Be the Link: A Community Commitment

The nomination period for the USDA Farm Service Agency’s (FSA) annual county committee elections began June 15 and continues through Aug. 1, 2023. Throughout the nomination period, we’ll be introducing county committee members from across the nation. This week, meet Mallenia “Renee” Foster, of Newport News, Virginia.

Community Engagement

The granddaughter of a Georgia farmer, Renee began her urban farm approximately 10 years ago. She operates Hampton Roads Urban Agriculture in Newport News, an operation she started as a community garden.

“Growing up in Georgia, where having a garden and fruit trees in the backyard was a norm, I didn't know the meaning of food insecurity until I got out of the Navy as a single parent of two, Renee said. “Choosing healthy, nutritious food, versus food to sustain us for the week, was not very easy.”

Person standing in gaden
Renee Foster operates Hampton Roads Urban Agriculture in Newport News, Va. Photo by Joseph Slattery, FSA.

She now operates a farmstand where customers can use food assistance programs when accessing fresh produce. Her main focus is to use her urban farm as a vehicle to foster social and economic ties within her community. She offers an after-school program to educate children about urban agriculture and invites master gardeners and beekeepers to the farm where they provide classes to the public.

“My passion is to provide a community with a safe space and a place to learn and grow. Food plays such a key role in all the other areas of life,” Renee said. “If you are hungry, everything else is affected - things such as your job, health, and well-being.”

Renee has a long-term vision of creating a food hub for distribution in order to improve the food and diet within her community. She hopes to work with other farmers in a co-op environment so that people in her community can have access to farm-to-table food.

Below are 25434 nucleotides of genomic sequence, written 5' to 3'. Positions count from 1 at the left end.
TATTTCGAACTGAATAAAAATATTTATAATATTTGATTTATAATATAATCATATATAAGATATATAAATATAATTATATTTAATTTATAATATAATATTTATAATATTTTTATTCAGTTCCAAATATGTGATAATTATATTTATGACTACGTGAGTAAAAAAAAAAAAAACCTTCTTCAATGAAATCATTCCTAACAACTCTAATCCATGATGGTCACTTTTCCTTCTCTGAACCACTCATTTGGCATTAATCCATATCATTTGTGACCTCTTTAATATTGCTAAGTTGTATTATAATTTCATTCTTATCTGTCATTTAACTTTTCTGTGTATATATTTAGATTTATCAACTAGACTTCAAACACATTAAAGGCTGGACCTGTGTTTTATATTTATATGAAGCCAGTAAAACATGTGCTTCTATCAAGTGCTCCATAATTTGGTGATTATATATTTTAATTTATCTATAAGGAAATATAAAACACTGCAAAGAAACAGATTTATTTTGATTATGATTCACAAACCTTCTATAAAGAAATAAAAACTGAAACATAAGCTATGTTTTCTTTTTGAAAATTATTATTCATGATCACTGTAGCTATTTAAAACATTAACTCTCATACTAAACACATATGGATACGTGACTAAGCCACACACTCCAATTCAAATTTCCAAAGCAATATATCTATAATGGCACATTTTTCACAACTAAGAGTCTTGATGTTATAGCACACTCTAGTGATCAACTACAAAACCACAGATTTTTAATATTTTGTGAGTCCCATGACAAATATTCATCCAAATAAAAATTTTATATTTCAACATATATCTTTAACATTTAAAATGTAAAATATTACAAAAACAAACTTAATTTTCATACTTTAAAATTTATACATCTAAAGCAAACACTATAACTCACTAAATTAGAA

“Food is the key to abundant life. It's needed to function and fuel the body and mind. To me, urban agriculture can have a positive impact on a community from a social and economic standpoint,” she said.

Person holding huge cabbages, one in each hand
Renee has served on the Richmond urban county committee since January 2021. Photo courtesy of Renee Foster.

A New Way to Serve

Renee first inquired about registering her farm with the local FSA office where she learned more about how USDA can assist urban farmers. During her visit, she learned about FSA’s urban county committees. Richmond is one of several locations with county committees serving urban agriculture.

Renee has served on the Richmond urban county committee since January 2021 and is motivated to expand urban agriculture in her community.

The urban county committees work to encourage and promote urban, indoor, and other emerging agricultural production practices. Additionally, the county committees may address areas such as food access, community engagement, support of local activities to promote and encourage community compost, and food waste reduction.

County committee members are elected by their peers to serve as a direct link between the agricultural community and USDA. Producers on the committee help deliver FSA farm programs at the local level, and work to make federal farm programs serve the needs of local producers.

Each year, FSA accepts nominations for a certain Local Administrative Area and the LAA up for election rotates each year.

“While serving on the committee, I have learned the importance of urban agriculture from an economic standpoint and the need to bridge gaps with rural farmers to create a robust and sustainable food system,” she said.

More Information

For more information on FSA county committee elections, contact your local FSA office or visit


Joseph Slattery is the county executive director for the Four Rivers FSA office in Virginia.